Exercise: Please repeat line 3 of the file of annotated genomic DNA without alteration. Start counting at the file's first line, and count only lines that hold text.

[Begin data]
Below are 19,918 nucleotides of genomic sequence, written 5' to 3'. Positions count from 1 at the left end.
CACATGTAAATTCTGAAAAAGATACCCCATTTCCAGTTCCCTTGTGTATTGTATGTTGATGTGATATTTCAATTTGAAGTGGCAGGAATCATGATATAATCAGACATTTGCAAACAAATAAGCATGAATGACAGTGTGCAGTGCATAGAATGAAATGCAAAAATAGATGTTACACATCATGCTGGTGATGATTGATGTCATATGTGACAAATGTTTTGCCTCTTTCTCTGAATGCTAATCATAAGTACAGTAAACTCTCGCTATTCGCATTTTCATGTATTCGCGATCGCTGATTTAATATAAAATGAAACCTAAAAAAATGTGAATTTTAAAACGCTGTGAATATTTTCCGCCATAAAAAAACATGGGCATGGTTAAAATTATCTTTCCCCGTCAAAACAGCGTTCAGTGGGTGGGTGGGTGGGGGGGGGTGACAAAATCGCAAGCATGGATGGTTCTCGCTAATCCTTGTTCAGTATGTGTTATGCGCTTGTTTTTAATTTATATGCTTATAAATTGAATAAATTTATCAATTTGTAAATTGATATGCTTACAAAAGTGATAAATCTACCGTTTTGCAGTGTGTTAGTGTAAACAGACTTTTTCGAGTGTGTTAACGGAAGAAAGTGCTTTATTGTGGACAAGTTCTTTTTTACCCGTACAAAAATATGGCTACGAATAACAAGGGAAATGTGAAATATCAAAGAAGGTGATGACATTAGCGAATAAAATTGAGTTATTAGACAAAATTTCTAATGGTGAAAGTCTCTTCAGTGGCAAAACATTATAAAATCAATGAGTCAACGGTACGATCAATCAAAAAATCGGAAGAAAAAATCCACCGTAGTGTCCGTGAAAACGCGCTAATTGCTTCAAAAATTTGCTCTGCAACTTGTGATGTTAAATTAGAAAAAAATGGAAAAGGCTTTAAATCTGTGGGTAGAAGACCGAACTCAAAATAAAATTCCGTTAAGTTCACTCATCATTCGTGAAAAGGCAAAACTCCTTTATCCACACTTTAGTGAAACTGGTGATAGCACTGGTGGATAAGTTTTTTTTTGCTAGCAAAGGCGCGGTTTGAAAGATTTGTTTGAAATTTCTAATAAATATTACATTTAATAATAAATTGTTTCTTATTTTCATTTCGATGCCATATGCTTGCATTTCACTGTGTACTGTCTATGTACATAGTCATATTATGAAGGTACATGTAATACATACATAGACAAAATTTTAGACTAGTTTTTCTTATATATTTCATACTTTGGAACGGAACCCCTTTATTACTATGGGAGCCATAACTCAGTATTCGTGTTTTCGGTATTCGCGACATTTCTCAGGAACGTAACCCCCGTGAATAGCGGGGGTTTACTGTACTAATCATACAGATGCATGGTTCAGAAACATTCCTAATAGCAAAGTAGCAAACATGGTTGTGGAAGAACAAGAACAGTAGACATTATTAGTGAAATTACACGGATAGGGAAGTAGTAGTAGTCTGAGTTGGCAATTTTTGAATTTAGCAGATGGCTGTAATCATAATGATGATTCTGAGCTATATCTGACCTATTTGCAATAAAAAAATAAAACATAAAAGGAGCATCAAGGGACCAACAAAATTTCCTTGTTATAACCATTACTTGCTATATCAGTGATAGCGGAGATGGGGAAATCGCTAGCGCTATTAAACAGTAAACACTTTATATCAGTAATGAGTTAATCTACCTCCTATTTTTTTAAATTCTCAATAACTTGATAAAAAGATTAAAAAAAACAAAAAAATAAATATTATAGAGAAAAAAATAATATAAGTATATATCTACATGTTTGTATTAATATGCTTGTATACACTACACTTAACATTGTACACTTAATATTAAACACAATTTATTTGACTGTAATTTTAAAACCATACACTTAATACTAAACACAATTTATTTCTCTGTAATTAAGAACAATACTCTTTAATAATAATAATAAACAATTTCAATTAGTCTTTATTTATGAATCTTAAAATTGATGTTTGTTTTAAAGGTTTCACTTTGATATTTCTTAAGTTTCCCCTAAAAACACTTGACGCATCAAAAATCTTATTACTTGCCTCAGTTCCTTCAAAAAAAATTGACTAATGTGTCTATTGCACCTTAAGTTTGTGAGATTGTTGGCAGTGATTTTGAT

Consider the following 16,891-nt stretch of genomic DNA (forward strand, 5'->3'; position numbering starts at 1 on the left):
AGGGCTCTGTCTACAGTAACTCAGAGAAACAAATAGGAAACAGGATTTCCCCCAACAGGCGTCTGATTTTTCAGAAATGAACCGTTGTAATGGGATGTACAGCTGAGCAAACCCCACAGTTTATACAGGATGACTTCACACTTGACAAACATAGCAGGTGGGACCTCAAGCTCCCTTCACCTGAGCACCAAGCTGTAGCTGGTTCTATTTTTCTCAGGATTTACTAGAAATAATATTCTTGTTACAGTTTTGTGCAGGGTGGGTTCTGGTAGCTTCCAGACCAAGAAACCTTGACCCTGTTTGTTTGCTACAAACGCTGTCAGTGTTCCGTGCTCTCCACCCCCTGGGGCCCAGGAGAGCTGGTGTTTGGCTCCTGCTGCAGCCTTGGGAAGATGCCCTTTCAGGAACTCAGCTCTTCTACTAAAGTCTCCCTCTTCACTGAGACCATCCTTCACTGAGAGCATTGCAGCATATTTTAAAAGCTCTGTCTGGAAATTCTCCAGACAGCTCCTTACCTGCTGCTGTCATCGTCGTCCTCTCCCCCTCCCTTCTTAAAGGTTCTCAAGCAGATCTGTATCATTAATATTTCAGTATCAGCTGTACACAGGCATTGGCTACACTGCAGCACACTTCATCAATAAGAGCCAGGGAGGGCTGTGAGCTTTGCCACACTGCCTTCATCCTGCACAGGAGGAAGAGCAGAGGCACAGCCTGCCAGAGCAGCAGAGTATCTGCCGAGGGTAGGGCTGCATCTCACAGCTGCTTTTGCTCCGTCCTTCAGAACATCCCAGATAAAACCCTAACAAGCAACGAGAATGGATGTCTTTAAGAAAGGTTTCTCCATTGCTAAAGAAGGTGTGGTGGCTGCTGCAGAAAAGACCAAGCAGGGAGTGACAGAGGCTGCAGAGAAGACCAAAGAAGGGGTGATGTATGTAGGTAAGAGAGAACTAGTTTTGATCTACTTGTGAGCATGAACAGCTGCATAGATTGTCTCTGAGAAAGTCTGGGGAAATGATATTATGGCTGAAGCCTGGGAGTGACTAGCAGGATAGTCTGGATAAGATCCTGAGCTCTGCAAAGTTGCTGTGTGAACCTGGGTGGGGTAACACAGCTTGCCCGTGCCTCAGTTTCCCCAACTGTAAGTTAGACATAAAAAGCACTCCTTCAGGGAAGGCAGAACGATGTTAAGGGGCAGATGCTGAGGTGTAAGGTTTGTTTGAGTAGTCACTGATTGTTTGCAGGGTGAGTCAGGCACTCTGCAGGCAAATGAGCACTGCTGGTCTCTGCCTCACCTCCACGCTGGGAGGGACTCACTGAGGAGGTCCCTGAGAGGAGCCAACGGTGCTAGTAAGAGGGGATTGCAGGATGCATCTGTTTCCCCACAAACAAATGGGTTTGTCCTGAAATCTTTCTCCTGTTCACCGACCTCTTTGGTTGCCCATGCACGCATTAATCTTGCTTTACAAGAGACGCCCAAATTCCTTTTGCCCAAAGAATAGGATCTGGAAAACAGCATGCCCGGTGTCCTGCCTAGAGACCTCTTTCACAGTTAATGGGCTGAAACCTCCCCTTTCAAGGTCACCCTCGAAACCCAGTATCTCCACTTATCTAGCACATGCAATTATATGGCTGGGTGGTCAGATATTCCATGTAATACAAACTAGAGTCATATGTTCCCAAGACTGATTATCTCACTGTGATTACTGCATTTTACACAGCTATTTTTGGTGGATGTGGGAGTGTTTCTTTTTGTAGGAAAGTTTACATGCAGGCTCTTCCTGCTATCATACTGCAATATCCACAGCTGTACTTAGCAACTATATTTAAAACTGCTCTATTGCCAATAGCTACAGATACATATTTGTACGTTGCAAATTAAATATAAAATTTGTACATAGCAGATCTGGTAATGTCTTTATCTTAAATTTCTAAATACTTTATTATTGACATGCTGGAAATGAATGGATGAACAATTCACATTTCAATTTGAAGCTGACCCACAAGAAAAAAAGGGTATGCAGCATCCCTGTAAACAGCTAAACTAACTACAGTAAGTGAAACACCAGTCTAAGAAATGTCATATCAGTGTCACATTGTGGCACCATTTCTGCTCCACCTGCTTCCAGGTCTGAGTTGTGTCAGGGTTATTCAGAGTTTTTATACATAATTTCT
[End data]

Consider the following 16,891-nt stretch of genomic DNA (forward strand, 5'->3'; position numbering starts at 1 on the left):